Amazon has designed the app for Android 5.0 Lollipop and higher, but it cannot be downloaded on devices running newer versions of Android as of now, citing incompatibility as the reason on the app’s Play Store listing. Amazon had recently launched the Kindle Lite app, which too weighs less than 2MB in size.
The major reason why India has been such as an attractive market for tech companies is because of its increasing data consumption. On December 21, 2017, Niti Aayog CEO Amitabh Kant tweeted that India has become the “World’s No. 1 mobile data consuming the country.”
Earlier this year, Google released Assistant Go, YouTube Go, Google Maps Go, Google Go, Gboard Go, and the completely new Files Go app as part of the Android Go initiative. Android Go is based on the latest Oreo update but is a less resource-intensive version of the operating system, tailored for budget phones with lower specs — as low as 512MB of RAM.
Spotify is redesigning their Free version with more features
Finally, some on-demand!
Spotify Free users are in for a treat. The music streaming service is gearing up to redesign their free version with more features.
To add to the mire of updates, users are reporting rollouts of a new free version over the last few days. Among other notable changes, the redesign allows users to play songs on demand from selected playlists.
Before the redesign, the free version’s biggest difference from the premium is the inability to play songs on demand. Free users had to settle for shuffle mode. The new feature adds the ability but only for more popular playlists such as the “Gold Edition” playlist.
The new design now also displays an individual songs album art while they are playing. Album art displays were another feature exclusive to the premium version.
It also sports several quality-of-life redesigns. For example, Spotify now displays genres with smaller icons, prompting more content on one page. Previously, genres showed with larger “album arts” and genre-specific icons. (This subtler change also made it to the new Premium version.)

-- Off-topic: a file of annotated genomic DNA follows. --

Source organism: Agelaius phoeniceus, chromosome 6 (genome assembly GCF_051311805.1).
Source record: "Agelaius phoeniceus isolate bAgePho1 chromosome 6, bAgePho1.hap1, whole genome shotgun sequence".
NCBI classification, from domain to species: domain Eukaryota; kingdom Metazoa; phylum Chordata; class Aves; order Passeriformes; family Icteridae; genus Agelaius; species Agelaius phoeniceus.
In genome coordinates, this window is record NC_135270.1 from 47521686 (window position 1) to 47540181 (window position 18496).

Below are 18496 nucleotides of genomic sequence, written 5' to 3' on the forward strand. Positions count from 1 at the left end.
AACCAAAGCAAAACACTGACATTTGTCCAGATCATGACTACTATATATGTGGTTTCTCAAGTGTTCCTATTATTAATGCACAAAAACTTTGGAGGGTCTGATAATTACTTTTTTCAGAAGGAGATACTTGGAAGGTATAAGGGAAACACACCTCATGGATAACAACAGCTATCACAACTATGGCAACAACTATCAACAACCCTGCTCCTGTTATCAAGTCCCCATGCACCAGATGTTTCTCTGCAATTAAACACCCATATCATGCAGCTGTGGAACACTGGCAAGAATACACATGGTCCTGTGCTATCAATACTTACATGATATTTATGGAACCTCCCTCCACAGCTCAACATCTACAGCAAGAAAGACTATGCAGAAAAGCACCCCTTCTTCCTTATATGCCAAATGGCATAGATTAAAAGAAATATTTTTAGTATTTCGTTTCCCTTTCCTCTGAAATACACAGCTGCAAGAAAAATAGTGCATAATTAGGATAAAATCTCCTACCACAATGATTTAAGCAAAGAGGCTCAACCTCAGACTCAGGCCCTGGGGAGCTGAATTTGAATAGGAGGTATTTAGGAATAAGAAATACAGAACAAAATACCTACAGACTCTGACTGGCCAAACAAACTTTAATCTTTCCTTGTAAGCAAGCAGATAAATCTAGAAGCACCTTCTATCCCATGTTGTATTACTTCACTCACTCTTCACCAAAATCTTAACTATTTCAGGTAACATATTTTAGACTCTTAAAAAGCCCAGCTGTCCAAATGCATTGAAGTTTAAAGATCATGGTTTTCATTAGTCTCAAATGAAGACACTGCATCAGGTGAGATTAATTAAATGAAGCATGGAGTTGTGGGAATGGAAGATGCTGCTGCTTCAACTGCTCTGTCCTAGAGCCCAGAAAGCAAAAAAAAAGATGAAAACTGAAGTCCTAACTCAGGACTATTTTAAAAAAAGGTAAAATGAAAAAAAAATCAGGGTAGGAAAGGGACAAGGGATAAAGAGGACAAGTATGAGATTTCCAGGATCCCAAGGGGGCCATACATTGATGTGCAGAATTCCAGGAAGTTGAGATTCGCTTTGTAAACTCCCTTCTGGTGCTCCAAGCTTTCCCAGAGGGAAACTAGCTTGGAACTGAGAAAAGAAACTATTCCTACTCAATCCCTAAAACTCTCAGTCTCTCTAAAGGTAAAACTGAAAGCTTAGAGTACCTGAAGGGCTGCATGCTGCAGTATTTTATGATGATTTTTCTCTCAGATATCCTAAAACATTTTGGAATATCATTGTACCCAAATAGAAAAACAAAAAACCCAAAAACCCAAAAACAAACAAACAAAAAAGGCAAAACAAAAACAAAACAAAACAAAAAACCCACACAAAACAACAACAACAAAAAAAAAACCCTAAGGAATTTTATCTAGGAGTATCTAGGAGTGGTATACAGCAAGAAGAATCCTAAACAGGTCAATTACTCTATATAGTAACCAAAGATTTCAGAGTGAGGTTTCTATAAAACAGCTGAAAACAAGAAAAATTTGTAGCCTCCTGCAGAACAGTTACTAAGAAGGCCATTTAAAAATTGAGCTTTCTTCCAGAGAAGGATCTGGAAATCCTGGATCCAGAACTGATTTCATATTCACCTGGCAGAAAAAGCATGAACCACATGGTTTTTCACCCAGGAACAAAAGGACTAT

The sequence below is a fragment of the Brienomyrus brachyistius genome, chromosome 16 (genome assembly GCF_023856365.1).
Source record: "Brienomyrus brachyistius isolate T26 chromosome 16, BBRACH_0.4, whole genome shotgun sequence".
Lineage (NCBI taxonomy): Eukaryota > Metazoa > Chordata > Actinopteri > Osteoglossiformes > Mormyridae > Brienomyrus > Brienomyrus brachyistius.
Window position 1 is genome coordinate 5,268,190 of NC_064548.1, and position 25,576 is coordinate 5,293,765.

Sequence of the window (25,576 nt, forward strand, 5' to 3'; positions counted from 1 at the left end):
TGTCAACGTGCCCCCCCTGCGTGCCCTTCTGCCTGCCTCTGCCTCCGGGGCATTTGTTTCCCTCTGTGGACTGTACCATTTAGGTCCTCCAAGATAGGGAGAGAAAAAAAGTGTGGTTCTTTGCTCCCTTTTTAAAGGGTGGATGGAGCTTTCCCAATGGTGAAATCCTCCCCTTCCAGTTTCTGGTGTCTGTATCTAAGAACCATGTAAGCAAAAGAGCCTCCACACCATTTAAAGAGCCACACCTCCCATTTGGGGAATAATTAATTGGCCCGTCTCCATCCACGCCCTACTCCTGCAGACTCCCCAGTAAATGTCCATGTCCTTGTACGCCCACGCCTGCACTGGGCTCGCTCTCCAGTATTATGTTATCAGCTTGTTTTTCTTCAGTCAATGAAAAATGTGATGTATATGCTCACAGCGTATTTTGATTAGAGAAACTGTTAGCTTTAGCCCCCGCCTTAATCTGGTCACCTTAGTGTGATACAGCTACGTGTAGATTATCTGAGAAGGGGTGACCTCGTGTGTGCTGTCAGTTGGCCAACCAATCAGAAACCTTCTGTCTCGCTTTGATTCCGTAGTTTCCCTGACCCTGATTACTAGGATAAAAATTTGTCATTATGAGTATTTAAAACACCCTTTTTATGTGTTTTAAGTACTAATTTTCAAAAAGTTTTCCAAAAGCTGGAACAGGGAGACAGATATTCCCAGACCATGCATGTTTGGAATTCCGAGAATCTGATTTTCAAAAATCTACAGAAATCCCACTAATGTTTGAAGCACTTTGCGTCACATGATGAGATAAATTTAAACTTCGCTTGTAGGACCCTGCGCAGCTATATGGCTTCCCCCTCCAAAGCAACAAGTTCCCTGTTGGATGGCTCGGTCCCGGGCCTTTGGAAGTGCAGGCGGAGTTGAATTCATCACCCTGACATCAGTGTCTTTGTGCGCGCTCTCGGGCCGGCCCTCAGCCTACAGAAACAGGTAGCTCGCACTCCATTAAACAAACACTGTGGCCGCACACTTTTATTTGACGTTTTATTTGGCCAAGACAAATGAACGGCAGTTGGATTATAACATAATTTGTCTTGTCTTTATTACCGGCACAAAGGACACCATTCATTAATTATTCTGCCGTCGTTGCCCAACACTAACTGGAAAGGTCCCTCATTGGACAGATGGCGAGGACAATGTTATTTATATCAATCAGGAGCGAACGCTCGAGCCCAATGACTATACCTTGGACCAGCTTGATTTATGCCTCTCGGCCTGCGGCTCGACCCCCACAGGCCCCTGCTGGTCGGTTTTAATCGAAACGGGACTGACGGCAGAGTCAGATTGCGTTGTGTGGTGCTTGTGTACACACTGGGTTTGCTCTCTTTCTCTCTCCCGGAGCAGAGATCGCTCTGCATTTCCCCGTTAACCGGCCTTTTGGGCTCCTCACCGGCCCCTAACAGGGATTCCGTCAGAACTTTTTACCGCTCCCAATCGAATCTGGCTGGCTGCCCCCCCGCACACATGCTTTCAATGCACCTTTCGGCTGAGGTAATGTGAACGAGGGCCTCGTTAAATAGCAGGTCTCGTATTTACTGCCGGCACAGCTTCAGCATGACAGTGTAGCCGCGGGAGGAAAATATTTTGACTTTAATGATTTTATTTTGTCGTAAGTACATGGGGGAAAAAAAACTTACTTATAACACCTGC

Spotify has yet to release an official announcement regarding the new redesign. They have also haven’t revealed any notable feature upgrades for Premium users. However, rollouts are slowly making their way to devices now.
Kingdom Hearts 3 has adorable retro mini-games!
Game inception intensifies
This weekend, Square Enix showed off the Kingdom Hearts 3 trailer featuring adorable playable retro-style mini-games! The new mini-games are inspired by classic Disney cartoons and 1980s LCD games. They’ll be available to play in both Kingdom Hearts Union Cross and Kingdom Hearts 3. You’ll have to check this one out now.
As you can see, the trailer is set in Twilight Town where Sora is given a handheld where he plays various cute mini-games. You can see Donald and Goofy cheering Sora on as they lean over to watch. There are over 20 LCD games available to play but Square Enix only featured four of them in the trailer.
Here’s a quick rundown of all four of the games they featured:
The Barnyard Battle
Sora and Mickey stand on two anvils. You have to turn them left and right to smack enemies with a hammer as they come down. Your goal seems to be to smack enemies before they get through you — a linear whack-a-mole, I guess.
The Karnival Kid
The Karnival Kid looks to be a black-and-white Disney Diner Dash where you’ll be taking orders from customers that come to your hotdog stand. It looks to be a nice classic strategy game that you might get addicted to.
Giantland looks like a typical boss battle with a giant, but looking closer into the trailer, it seems like players will need to swing on chandeliers to rescue Minnie who is calling out for help. It looks like you have things on the table to hide from him so you might want to use that to your advantage.
There are chickens on the top of the screen that drop eggs into tubes. Your goal is to guide them into crates by rotating the tubes to guide the eggs. If they reach the crates, you can give them to Mickey or Minnie. The crates can only hold a certain number of eggs at a time, so you’ll need to keep a close eye.